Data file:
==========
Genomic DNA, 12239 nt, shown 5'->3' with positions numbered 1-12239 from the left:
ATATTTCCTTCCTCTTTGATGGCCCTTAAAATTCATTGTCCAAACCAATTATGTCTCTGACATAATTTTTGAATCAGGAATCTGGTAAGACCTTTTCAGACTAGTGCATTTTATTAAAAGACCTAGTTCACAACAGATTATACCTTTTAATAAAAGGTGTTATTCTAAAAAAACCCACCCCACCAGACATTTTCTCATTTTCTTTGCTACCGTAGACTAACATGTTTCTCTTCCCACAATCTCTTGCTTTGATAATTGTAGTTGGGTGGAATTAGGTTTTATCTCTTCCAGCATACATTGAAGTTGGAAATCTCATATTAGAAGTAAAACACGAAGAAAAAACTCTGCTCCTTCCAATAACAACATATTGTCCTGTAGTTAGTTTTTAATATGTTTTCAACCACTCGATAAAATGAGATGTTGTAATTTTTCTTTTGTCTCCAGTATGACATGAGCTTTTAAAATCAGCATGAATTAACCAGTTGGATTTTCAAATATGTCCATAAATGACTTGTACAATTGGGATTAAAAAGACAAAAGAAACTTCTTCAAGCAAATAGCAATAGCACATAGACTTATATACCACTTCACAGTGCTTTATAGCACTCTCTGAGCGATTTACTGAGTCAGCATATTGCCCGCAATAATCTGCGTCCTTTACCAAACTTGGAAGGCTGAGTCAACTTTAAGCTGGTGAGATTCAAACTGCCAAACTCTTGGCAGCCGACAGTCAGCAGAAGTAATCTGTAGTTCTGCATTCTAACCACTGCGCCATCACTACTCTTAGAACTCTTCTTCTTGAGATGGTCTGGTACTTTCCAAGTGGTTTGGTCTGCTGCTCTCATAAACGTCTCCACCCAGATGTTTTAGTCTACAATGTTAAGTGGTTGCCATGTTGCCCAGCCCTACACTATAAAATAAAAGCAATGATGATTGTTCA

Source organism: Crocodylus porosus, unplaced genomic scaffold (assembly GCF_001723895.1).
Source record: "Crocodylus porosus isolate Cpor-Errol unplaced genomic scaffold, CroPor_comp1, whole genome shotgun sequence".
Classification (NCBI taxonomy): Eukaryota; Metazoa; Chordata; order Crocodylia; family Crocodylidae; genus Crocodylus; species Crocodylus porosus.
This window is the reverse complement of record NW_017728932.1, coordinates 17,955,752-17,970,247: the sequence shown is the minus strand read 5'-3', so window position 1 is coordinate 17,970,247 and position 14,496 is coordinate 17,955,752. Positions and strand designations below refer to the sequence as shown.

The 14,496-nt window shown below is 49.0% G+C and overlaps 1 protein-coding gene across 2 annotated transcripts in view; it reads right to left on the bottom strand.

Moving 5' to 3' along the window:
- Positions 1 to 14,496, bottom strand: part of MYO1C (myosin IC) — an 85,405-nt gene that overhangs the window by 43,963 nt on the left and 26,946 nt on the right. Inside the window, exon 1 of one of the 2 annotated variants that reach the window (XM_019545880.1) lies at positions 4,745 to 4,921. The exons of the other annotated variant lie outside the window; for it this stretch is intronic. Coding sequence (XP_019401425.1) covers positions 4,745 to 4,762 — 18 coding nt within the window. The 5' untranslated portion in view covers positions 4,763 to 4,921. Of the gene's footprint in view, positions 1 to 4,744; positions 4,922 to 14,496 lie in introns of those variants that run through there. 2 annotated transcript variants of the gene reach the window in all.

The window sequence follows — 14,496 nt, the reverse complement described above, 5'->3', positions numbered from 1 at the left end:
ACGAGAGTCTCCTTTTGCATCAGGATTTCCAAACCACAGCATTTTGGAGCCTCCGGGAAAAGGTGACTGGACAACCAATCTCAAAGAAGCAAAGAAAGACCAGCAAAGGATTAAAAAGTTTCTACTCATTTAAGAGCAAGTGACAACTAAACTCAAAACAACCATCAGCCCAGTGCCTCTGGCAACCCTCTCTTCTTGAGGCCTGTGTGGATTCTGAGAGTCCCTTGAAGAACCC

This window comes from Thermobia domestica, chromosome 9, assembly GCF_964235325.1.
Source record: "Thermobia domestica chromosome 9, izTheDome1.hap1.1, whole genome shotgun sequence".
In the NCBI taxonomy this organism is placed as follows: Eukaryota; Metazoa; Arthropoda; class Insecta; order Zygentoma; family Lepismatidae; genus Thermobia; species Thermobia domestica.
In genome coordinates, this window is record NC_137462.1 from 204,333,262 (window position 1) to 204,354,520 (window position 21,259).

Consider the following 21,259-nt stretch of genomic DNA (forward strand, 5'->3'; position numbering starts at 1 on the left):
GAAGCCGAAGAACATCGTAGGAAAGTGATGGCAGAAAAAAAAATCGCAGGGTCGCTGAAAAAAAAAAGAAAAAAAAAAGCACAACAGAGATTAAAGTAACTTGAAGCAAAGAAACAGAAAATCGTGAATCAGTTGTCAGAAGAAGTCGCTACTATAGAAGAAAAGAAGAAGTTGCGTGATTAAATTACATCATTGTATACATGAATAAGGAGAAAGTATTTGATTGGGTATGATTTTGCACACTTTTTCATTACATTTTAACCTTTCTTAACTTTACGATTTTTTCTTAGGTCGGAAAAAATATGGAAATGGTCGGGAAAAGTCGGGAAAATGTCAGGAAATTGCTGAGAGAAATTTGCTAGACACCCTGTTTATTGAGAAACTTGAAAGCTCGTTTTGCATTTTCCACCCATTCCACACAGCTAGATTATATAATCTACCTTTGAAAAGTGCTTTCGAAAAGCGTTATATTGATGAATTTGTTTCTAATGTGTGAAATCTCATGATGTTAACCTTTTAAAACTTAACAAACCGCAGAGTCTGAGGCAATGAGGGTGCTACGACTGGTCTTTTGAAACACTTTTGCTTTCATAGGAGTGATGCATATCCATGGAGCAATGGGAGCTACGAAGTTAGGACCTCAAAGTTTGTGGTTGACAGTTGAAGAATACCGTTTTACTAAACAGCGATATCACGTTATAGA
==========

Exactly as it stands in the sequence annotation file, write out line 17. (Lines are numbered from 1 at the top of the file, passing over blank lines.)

GAAGCCGAAGAACATCGTAGGAAAGTGATGGCAGAAAAAAAAATCGCAGGGTCGCTGAAAAAAAAAAGAAAAAAAAAAGCACAACAGAGATTAAAGTAACTTGAAGCAAAGAAACAGAAAATCGTGAATCAGTTGTCAGAAGAAGTCGCTACTATAGAAGAAAAGAAGAAGTTGCGTGATTAAATTACATCATTGTATACATGAATAAGGAGAAAGTATTTGATTGGGTATGATTTTGCACACTTTTTCATTACATTTTAACCTTTCTTAACTTTACGATTTTTTCTTAGGTCGGAAAAAATATGGAAATGGTCGGGAAAAGTCGGGAAAATGTCAGGAAATTGCTGAGAGAAATTTGCTAGACACCCTGTTTATTGAGAAACTTGAAAGCTCGTTTTGCATTTTCCACCCATTCCACACAGCTAGATTATATAATCTACCTTTGAAAAGTGCTTTCGAAAAGCGTTATATTGATGAATTTGTTTCTAATGTGTGAAATCTCATGATGTTAACCTTTTAAAACTTAACAAACCGCAGAGTCTGAGGCAATGAGGGTGCTACGACTGGTCTTTTGAAACACTTTTGCTTTCATAGGAGTGATGCATATCCATGGAGCAATGGGAGCTACGAAGTTAGGACCTCAAAGTTTGTGGTTGACAGTTGAAGAATACCGTTTTACTAAACAGCGATATCACGTTATAGA